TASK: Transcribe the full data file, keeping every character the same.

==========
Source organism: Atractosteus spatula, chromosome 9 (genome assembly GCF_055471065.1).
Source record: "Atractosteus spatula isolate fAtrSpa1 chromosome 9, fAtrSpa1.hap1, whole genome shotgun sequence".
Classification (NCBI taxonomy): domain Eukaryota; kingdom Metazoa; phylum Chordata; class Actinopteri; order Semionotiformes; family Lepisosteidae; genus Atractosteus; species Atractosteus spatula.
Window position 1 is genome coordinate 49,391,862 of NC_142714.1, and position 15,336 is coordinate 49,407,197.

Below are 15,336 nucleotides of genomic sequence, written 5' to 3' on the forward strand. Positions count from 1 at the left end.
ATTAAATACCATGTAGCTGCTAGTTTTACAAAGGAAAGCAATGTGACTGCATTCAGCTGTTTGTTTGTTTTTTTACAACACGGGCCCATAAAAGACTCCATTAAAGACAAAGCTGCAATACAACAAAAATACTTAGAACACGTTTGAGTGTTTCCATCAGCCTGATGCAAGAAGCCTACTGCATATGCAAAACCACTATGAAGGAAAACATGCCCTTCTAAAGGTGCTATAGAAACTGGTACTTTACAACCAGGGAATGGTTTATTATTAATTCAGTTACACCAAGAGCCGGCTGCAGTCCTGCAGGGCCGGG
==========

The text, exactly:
Source organism: Atractosteus spatula, chromosome 9 (genome assembly GCF_055471065.1).
Source record: "Atractosteus spatula isolate fAtrSpa1 chromosome 9, fAtrSpa1.hap1, whole genome shotgun sequence".
Classification (NCBI taxonomy): domain Eukaryota; kingdom Metazoa; phylum Chordata; class Actinopteri; order Semionotiformes; family Lepisosteidae; genus Atractosteus; species Atractosteus spatula.
Window position 1 is genome coordinate 49,391,862 of NC_142714.1, and position 15,336 is coordinate 49,407,197.

Below are 15,336 nucleotides of genomic sequence, written 5' to 3' on the forward strand. Positions count from 1 at the left end.
ATTAAATACCATGTAGCTGCTAGTTTTACAAAGGAAAGCAATGTGACTGCATTCAGCTGTTTGTTTGTTTTTTTACAACACGGGCCCATAAAAGACTCCATTAAAGACAAAGCTGCAATACAACAAAAATACTTAGAACACGTTTGAGTGTTTCCATCAGCCTGATGCAAGAAGCCTACTGCATATGCAAAACCACTATGAAGGAAAACATGCCCTTCTAAAGGTGCTATAGAAACTGGTACTTTACAACCAGGGAATGGTTTATTATTAATTCAGTTACACCAAGAGCCGGCTGCAGTCCTGCAGGGCCGGG